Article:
Say where and what?

November 2, 2011

Madeline Bunting getting all excited about Occupy LSX A nursery for the mind (Jesus…what a title):

“Space” is the theme that runs through much of what the protesters say. Their first agreed principle is that the current system is unsustainable, undemocratic and unjust, and they want to create the space to think of alternatives. First that means taking key symbolic public space – this is the politics of geography – to use it for conviviality, living, learning and participation. That’s no easy task in a city designed to facilitate only three activities – working, transport and shopping – with as little human interaction as possible. Metal fencing is springing up around even small public spaces in the City of London to preclude new camps. The protesters’ aim is to open up space, physically and socially, for people to connect and thereby open up space in people’s imaginations.”

Maybe she is talking strictly about the City of London but if she is referring to London as a whole – only three activities are permitted: working, transport and shopping? Where does she live? Westfield car park? Come on.

And how much ‘space’ has there been over the past few years? The anti-globalisation protests in Seattle were over a decade ago and I suspect the thinking has come little further than ‘we need a better system…err, that’s it’. I think there’s been plenty of ‘space’: it’s the lack of ideas that seems to have gone missing.

Norm makes some good points about the whole thing which again is becoming less about ‘how do we create a better world?’ and again seems to be about ‘how do we maximise our time in juggling workshops?’ Occupy reality:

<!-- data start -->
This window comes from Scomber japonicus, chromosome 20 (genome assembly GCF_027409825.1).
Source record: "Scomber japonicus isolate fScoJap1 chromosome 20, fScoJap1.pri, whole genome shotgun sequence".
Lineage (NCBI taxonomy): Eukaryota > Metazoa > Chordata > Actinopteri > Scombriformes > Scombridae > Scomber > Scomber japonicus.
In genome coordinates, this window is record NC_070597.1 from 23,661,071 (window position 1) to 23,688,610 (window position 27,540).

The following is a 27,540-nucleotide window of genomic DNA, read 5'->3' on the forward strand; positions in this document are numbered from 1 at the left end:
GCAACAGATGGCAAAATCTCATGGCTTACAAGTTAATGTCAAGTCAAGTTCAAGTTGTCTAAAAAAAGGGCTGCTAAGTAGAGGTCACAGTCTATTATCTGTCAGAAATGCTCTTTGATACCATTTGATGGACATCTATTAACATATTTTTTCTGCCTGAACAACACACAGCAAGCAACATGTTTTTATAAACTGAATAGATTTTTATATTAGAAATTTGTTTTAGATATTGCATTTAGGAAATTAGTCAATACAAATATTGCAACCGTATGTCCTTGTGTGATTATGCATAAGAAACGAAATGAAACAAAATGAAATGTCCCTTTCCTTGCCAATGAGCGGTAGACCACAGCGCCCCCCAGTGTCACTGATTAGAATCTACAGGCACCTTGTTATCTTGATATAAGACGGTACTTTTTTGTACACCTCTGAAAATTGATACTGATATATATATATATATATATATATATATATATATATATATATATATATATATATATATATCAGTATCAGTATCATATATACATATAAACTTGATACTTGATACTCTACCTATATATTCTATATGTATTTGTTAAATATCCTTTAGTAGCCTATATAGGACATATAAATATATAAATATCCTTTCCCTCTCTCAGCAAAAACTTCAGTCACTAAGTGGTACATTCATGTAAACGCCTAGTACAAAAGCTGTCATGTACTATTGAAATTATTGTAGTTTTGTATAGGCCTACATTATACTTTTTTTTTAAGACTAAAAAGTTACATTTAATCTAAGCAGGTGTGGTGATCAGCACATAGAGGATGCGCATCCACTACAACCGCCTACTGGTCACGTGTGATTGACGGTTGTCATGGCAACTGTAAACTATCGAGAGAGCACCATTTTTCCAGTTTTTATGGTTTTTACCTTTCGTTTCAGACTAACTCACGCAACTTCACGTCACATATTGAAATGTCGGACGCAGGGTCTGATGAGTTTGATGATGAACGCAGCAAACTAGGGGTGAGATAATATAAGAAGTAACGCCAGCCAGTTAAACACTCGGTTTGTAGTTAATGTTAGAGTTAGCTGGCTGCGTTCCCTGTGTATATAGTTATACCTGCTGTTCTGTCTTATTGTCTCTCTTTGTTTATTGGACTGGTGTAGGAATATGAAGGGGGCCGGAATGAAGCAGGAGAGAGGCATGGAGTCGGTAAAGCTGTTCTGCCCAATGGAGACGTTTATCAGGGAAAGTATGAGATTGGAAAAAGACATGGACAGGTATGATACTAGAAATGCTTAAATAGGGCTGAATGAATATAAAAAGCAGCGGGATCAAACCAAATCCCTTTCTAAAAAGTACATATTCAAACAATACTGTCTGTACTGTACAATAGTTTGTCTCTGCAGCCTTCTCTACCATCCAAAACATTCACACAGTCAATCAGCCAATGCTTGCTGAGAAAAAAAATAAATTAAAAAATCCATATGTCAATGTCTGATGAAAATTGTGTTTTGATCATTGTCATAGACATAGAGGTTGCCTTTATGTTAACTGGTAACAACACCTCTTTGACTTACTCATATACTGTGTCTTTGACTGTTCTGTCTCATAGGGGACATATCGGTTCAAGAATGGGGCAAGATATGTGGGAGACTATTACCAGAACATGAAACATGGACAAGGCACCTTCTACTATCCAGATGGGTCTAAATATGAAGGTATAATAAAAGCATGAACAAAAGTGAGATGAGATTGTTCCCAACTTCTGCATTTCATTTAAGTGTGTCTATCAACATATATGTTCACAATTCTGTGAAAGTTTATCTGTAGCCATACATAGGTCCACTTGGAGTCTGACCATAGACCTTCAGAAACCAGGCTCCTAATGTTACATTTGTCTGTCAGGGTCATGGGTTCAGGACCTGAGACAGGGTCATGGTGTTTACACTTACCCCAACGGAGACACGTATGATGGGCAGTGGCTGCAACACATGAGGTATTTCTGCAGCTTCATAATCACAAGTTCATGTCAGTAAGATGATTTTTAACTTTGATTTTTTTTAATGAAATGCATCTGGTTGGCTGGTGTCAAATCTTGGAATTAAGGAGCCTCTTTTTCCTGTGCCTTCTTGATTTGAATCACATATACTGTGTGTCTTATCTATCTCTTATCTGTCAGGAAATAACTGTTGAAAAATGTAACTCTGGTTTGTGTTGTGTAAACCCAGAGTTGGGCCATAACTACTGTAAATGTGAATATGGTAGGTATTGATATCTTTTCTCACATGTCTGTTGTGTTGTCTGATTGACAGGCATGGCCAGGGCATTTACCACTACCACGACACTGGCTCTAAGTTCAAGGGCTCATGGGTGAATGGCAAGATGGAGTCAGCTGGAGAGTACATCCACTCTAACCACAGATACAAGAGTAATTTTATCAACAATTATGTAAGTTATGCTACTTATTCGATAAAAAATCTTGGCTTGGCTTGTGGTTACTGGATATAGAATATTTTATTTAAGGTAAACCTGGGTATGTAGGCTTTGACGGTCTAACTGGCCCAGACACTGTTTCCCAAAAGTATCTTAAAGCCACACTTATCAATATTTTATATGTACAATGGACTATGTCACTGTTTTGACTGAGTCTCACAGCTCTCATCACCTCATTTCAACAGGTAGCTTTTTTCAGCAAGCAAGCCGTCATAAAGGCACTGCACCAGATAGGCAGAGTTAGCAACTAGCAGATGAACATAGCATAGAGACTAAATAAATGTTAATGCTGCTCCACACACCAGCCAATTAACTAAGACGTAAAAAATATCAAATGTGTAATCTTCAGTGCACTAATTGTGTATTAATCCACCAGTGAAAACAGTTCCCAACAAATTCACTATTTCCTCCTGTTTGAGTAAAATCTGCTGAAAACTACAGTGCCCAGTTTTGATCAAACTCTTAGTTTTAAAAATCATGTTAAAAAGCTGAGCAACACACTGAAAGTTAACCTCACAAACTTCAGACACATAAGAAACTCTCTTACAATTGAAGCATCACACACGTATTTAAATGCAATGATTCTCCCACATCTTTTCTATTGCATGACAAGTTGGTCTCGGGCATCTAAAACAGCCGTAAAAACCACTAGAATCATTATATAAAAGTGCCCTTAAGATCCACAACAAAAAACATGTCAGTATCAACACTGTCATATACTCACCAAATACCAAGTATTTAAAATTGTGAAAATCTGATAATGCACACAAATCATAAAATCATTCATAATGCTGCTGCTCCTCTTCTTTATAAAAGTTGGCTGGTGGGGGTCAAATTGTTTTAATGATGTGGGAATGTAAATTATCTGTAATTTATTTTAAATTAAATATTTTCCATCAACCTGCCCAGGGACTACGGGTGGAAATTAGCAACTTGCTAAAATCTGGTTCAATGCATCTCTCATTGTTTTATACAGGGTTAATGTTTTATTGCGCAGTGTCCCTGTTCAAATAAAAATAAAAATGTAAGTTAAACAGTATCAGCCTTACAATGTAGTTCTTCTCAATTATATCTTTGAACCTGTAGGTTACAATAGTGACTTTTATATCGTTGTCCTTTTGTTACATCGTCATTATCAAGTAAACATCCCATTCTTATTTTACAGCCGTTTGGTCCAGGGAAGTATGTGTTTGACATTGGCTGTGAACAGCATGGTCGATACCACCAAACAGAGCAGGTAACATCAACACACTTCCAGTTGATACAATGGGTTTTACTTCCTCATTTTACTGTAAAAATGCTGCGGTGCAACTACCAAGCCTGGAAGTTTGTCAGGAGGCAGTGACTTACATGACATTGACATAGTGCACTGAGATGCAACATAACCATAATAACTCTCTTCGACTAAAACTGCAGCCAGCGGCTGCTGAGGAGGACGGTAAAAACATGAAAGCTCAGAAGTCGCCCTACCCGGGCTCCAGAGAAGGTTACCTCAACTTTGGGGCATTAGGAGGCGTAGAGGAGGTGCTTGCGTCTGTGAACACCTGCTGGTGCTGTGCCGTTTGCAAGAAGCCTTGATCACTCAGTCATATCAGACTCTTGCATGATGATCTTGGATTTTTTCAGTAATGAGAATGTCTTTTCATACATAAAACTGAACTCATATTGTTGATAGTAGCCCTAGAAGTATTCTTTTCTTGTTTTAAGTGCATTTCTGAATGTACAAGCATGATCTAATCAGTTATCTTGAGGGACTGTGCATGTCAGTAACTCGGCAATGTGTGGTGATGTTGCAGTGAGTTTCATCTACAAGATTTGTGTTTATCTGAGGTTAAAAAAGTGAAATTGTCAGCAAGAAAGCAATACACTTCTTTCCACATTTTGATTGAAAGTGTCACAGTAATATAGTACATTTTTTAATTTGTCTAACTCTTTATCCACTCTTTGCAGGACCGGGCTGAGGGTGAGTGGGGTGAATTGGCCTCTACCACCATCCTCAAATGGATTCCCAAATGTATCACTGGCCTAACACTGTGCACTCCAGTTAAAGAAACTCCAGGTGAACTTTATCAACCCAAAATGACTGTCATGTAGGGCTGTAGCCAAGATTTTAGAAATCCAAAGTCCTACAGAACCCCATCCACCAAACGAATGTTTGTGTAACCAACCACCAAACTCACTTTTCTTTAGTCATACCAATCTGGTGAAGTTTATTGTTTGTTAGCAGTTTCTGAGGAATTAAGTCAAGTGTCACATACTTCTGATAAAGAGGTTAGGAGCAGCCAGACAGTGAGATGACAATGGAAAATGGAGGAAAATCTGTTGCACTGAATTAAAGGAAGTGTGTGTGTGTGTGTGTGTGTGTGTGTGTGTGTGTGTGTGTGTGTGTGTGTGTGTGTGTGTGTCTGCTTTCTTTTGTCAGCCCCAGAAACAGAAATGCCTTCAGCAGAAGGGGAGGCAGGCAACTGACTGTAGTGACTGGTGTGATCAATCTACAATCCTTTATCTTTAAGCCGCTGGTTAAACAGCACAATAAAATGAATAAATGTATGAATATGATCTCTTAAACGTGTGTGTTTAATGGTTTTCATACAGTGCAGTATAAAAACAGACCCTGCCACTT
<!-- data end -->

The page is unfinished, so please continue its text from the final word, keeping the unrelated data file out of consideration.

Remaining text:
Although the number of their direct participants is small, the Occupy movements – in this country and internationally – evidently give expression to a widespread dissatisfaction with the management and recent results of economic and financial processes across the capitalist world.

Where the Occupy movement will go depends on many different factors, but I stand by the view I’ve expressed in earlier posts here that one thing it will depend on is the development of a coherent set of goals. 

If Bunting can’t give a serious-minded account of the democracy we actually inhabit, its limitations and its resources and opportunities, why should anyone take seriously what she says about the alternative democratic forms that she discerns at Occupy London Stock Exchange? That there is merely an ‘illusion of public debate’, that it is ‘created through a stage-managed process’, that it ‘excludes all but a self-regarding elite’, that its participants are ‘largely in agreement, quibbling only over technocratic detail’ – these are all demonstrable falsehoods. Would you put the care of democracy’s future in the hands of someone who can so misrepresent the reality of Britain’s political system as to indulge the view that it is undemocratic? Not flawed, not imperfect, not improvable. No – undemocratic. 


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